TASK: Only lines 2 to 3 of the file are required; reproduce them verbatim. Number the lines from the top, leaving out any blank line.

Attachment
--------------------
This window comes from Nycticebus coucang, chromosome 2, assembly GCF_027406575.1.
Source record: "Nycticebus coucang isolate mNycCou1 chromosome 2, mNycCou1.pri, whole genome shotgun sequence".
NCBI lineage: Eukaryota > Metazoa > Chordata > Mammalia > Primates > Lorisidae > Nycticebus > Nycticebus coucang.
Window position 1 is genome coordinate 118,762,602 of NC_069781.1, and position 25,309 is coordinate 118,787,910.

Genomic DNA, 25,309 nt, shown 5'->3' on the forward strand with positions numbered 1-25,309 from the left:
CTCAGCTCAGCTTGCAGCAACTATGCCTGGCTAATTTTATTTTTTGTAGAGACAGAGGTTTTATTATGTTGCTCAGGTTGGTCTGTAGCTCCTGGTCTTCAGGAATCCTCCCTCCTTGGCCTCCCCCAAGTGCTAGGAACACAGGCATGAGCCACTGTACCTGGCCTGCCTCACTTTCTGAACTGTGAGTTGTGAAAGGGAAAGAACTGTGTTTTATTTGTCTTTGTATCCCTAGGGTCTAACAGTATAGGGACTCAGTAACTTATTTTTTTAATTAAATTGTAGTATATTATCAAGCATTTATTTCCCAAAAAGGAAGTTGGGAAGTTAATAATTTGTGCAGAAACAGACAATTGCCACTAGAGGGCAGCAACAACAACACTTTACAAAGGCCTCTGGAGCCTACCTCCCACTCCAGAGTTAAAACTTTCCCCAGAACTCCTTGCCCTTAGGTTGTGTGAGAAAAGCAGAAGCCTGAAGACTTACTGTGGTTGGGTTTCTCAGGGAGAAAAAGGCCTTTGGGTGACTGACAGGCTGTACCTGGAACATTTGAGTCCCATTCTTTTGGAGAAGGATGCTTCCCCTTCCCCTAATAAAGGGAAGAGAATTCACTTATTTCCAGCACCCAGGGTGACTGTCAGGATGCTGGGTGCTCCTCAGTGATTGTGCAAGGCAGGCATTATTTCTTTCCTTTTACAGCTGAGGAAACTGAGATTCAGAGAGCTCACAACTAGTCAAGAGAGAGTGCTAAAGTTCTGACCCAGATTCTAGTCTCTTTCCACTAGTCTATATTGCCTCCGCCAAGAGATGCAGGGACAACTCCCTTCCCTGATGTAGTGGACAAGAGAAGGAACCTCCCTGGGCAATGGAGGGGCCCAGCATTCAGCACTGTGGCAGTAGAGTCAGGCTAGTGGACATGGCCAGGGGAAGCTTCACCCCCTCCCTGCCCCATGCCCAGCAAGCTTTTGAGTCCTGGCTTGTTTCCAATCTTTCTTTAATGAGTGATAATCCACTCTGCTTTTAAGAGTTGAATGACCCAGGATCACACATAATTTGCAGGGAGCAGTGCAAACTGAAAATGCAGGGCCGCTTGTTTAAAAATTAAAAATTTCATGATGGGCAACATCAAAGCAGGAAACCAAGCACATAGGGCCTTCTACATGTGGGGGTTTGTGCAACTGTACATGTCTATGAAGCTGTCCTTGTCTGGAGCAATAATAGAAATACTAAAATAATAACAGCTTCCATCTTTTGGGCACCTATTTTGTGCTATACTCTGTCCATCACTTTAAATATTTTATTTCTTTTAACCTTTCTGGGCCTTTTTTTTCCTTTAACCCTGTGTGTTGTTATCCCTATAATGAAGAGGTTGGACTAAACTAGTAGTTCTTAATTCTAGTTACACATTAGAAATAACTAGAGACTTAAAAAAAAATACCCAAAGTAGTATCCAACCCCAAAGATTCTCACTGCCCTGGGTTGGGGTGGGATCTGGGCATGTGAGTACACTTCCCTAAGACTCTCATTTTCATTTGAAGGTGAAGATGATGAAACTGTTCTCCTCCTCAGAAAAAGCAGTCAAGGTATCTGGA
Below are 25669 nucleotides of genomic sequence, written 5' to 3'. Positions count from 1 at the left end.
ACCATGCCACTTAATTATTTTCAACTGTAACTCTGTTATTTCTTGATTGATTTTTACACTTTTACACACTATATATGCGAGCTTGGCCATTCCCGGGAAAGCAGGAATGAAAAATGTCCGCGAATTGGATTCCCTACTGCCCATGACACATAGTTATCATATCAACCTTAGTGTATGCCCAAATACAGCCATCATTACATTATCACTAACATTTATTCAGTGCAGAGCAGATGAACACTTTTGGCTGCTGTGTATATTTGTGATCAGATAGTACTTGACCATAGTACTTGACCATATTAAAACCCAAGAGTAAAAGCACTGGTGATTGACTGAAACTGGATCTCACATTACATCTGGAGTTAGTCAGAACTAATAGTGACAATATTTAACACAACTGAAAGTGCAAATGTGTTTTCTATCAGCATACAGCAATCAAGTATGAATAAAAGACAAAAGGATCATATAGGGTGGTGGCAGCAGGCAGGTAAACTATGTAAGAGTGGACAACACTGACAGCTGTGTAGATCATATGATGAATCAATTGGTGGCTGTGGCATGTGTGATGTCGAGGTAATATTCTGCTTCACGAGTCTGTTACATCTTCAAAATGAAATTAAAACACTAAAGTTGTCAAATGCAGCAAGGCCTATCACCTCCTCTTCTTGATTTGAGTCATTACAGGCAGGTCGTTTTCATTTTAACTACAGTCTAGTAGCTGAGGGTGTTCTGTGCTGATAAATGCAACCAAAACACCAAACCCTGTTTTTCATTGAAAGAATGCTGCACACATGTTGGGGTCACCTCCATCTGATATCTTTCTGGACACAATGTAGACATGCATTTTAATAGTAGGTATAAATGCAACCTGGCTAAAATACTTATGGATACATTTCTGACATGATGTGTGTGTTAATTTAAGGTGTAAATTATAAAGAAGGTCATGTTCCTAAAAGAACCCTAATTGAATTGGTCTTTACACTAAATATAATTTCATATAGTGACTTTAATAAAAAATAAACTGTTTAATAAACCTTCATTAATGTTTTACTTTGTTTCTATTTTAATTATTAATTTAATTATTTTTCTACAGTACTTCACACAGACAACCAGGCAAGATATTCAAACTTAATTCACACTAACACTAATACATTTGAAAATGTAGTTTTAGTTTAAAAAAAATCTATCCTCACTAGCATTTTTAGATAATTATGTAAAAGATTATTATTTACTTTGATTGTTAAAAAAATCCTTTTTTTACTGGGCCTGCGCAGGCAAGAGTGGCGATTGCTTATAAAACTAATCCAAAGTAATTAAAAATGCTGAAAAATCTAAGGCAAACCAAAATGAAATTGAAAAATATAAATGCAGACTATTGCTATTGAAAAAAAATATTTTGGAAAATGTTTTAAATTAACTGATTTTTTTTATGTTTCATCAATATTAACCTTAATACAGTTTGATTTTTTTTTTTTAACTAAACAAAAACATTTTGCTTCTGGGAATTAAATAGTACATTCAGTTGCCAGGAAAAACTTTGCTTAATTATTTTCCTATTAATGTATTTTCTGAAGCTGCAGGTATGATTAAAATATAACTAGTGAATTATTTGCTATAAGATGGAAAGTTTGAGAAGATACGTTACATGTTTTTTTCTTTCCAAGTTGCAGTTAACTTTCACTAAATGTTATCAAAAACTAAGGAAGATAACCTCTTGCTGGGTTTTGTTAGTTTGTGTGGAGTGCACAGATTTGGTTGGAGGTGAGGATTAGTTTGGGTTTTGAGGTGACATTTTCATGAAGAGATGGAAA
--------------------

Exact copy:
Source record: "Nycticebus coucang isolate mNycCou1 chromosome 2, mNycCou1.pri, whole genome shotgun sequence".
NCBI lineage: Eukaryota > Metazoa > Chordata > Mammalia > Primates > Lorisidae > Nycticebus > Nycticebus coucang.